RS5000, according to Celotex's website, has a Class 0 rating under UK building regulations, meaning it has the highest rating for preventing the spread of flames and prevents the spread of heat.

However, its "health and safety datasheet" notes: "The products will burn if exposed to a fire of sufficient heat and intensity.

"As with all organic materials, toxic gases will be released with combustion."


More info at the source

Source



posted on Jun, 15 2017 @ 03:55 PM
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I felt sick to the pit of my stomach watching this unfold, those poor people. Even worse that the residents association had been complaining for years about the poor fire safety in the building and this could have all been avoided. All day I have been hearing how they were ignored and could not get legal aid to get help. It seems millions was spent cladding the old building (against the wishes of many residents) to make it look more appealing for more affluent neighbours while the safety of the residents was ignored with an inadequate alarm and fire escape, poor evacuation plan, poor access for emergency services.



posted on Jun, 15 2017 @ 03:55 PM
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a reply to: burgerbuddy

I think it's more bodies than that.
400-600 lived there. I think less than 200 got out
The top 3 floors are all dead.



posted on Jun, 15 2017 @ 03:56 PM
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originally posted by: AngryCymraeg

originally posted by: Smellthecoffee
Perhaps a Mohammedan was storing explosives, for his next terrorist attack, in his fridge?

Karma or God?

It seems even God is fed-up with Mohammedans.



The building had had a problem with power surges in recent years.


I've had a problem with Mohammedians in recent years.




posted on Jun, 15 2017 @ 04:32 PM
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a reply to: violet



I think it's more bodies than that. 400-600 lived there.
I think less than 200 got out
The top 3 floors are all dead.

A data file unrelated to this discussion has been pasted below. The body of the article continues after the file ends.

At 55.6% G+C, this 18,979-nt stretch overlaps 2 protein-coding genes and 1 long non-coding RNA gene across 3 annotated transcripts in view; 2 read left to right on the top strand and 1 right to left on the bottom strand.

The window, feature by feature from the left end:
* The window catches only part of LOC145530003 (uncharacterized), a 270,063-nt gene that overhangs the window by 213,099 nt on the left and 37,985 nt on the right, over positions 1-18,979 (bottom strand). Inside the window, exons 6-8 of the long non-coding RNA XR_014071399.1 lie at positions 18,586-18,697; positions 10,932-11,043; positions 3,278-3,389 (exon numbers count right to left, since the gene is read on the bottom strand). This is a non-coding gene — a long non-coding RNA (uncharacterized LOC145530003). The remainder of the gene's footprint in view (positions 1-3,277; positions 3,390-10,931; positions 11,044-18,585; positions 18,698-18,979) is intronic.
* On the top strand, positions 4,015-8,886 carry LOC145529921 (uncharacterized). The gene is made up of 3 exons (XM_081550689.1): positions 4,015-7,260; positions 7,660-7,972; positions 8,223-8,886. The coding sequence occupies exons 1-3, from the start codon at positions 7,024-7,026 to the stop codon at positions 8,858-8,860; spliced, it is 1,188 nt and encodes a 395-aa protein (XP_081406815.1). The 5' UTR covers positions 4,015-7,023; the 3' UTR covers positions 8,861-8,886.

I just checked the latest news, the death toll has risen to 17 now.

Are you saying that many of the people still haven't been accounted for yet ??


Jeezus this is horrendous.




posted on Jun, 15 2017 @ 04:42 PM
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originally posted by: CranialSponge
a reply to: violet



I think it's more bodies than that. 400-600 lived there.
I think less than 200 got out
The top 3 floors are all dead.


I just checked the latest news, the death toll has risen to 17 now.

Are you saying that many of the people still haven't been accounted for yet ??


Jeezus this is horrendous.




Yes, I thought 17 was extremely fortunate but it seemed to defy what was happening.

Given the stay in place order and the speed, time of night and depth it burned through the 24 floors didn't jive.

I hope it's not true, tho.






posted on Jun, 15 2017 @ 04:44 PM
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www.celotex.co.uk...
Suppliers to the Tower Job ( ** not installers)
Discusses the fire spread risks
edit on 15-6-2017 by violet because: (no reason given)

edit on 15-6-2017 by violet because: (no reason given)


CX

posted on Jun, 15 2017 @ 04:50 PM
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Just seen this.....i can understand that whilst the death toll is going to obviously rise, official numbers are going to take a while to come out....but if this has any truth to it then it doesn't bode well for families there....

Lilly Allen says off the record police and fire brigade say death toll is more like 150

I know it's musician Lilly Allen, but i can't see why she would make something like this up.

CX.



posted on Jun, 15 2017 @ 04:58 PM
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originally posted by: CranialSponge
a reply to: violet



I think it's more bodies than that. 400-600 lived there.
I think less than 200 got out
The top 3 floors are all dead.


I just checked the latest news, the death toll has risen to 17 now.

Are you saying that many of the people still haven't been accounted for yet ??


Jeezus this is horrendous.